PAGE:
Ever watched an episode of Food Network’s popular television show “Chopped”? The precision with which nominated chefs execute their dishes is mesmerizing; they streak brightly-colored sauces onto their creations with a refined flourish.

As these highly-qualified chefs add the finishing touches to their dishes, the judges proceed to break down the masterpieces, skeptically surveying the plates to identify the different elements of composition and flavor.

“There is certainly an artistic side to cooking, and depending on the chef, sometimes that is taken to an extreme.”

Gary Messick

The world of cooking is mysterious and complex. Numerous books, such as “The Art and Science of Culinary Preparation” by Jerald W. Chesser, detail the “theory of cooking” and “presenting the fundamentals of culinary arts in a fashion that leads the customer to the heart of the subject.”

There has to be a way to bridge the gap between the abilities of average and master chefs. In order to do so, one must break down the world of cooking and set attainable goals.

After choosing to scope out an inside perspective from culinary experts right here in Palo Alto, the top pick was popular modern Californian restaurant Saint Michael’s Alley, located downtown at 140 Homer Ave.

In a discussion about the fundamentals of cooking, executive chef Gary Messick initially detailed the presentational aspect, explaining that “there is certainly an artistic side to [cooking], and depending on the restaurant and the chef, sometimes that is taken to an extreme.”

It seems like the more upscale a restaurant, the higher the emphasis is on presentation – customers who seek these classy dining experiences are willing to pay for expensive plates of extremely small portions containing exotic blends of ingredients.

In a more casual restaurant, providing customer satisfaction is focused upon “sustenance and feeding people, much more about the entertainment [of the food itself rather] than the art,” Messick said.

In the process of creating such a dish, composition takes priority over presentation, which is considered only the final component of the process, according to Messick.

“I start with flavor profiles, and try to compose a dish that has enough contrast and complementary flavors to work as a dish, and then look at different ways of presenting it so it’s visually appealing as well,” Messick said. “I would never put anything on a dish just to accentuate the vibrant colors; it has to be a contributing factor to the dish.”

In his opinion, many chefs try to overcomplicate their dishes, taking away from the charm of simplicity.

“Food is inherently simple; you can come up with interesting combinations that don’t involve 20 different ingredients,” Messick said. “I really enjoy presenting a clean dish. I want my customers to appreciate the fact that thought has gone into the dish while refraining from appearing to be overly contrived.”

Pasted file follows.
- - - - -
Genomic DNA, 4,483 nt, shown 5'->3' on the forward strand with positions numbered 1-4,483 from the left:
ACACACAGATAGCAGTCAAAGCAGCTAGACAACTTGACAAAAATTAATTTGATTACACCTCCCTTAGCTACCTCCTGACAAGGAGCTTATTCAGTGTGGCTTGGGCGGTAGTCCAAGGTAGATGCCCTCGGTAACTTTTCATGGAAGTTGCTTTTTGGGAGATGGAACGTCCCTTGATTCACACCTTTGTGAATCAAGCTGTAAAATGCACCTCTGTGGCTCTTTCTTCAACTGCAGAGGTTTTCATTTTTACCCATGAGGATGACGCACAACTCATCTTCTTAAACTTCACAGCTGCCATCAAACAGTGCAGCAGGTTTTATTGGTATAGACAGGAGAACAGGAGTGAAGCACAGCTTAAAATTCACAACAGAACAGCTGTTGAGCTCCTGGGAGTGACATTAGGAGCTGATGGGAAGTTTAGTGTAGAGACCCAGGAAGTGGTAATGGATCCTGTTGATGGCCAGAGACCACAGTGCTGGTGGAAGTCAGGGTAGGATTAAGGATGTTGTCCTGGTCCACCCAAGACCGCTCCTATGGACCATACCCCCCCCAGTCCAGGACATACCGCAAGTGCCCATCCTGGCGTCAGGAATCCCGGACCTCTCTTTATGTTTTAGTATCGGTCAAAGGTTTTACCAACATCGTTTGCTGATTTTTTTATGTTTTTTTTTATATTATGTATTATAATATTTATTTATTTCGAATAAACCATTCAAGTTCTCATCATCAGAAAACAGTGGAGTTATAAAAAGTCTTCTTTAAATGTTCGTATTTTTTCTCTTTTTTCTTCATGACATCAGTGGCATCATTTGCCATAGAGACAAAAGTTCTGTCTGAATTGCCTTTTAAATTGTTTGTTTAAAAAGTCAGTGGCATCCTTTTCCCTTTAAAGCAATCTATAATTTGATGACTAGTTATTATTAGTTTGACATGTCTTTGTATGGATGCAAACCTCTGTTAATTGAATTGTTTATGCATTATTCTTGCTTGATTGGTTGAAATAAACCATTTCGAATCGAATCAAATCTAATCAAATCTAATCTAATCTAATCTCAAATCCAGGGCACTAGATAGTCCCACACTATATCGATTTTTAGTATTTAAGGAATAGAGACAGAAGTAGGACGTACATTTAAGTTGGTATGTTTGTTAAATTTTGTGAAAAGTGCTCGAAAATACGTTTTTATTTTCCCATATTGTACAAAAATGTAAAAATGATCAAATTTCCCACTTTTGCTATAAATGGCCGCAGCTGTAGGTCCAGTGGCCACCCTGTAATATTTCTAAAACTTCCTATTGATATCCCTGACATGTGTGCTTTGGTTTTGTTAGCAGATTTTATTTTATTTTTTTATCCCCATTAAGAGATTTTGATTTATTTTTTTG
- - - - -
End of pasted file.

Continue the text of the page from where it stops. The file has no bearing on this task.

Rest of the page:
By now it had been established that presentation was not the focus of this inquisition, but rather the aspects that make a dish captivating: something that effortlessly entertains the diner.

“Food is inherently simple; you can come up with interesting combinations that don’t involve different ingredients.”

Gary Messick

Saint Michael’s Alley takes pride in using fresh, locally-sourced ingredients, and builds its menu around what they can access at the time.

“We really focus on being seasonal, and even micro-seasonal,” Messick said. “We do change the menu quarterly, but there are several ingredients that are only available every two or three weeks a year, so we’ll try to highlight these items during this time, when they’re freshest and at their best.”

The restaurant’s success and popularity stem from the farm-to-table approach, in which locally-grown ingredients dominate the menu. This approach where American chef Alice Waters, whose palate had been sculpted by seasonal food while living in France.

Waters’ restaurant, Chez Panisse, located in Berkeley, Calif., proved to be extremely successful, attracting the attention of many renowned food critics. The restaurant’s chefs proceeded to publish 13 different cookbooks compiling their recipes.

“I was looking for taste, and I couldn’t find taste until I found the local farmers who were growing vegetables for flavor.”

Alice Waters

In an interview with CNN, Waters detailed her experience opening her own restaurant and explained how she realized the importance of her ingredients and their sources.

“I was looking for taste, and I couldn’t find taste until I found the local organic farmers who were growing vegetables for flavor,” Waters told CNN. “It’s when I met them and realized that I was dependent on them for the success of the restaurant that I put [local, organic, ingredients] together.”

The fact that distinguished chefs have adopted this approach should not intimidate people, because anyone can develop these simple, helpful habits at the grocery store.

Venture into the supermarket with the mindset that you are going to cook with the ingredients that are available, as opposed to seeking out ingredients that are not fresh during the season.

Draw inspiration from Waters and her realization about ingredients, and remember that “food is inherently simple,” in the words of Messick.

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Leela Srinivasan

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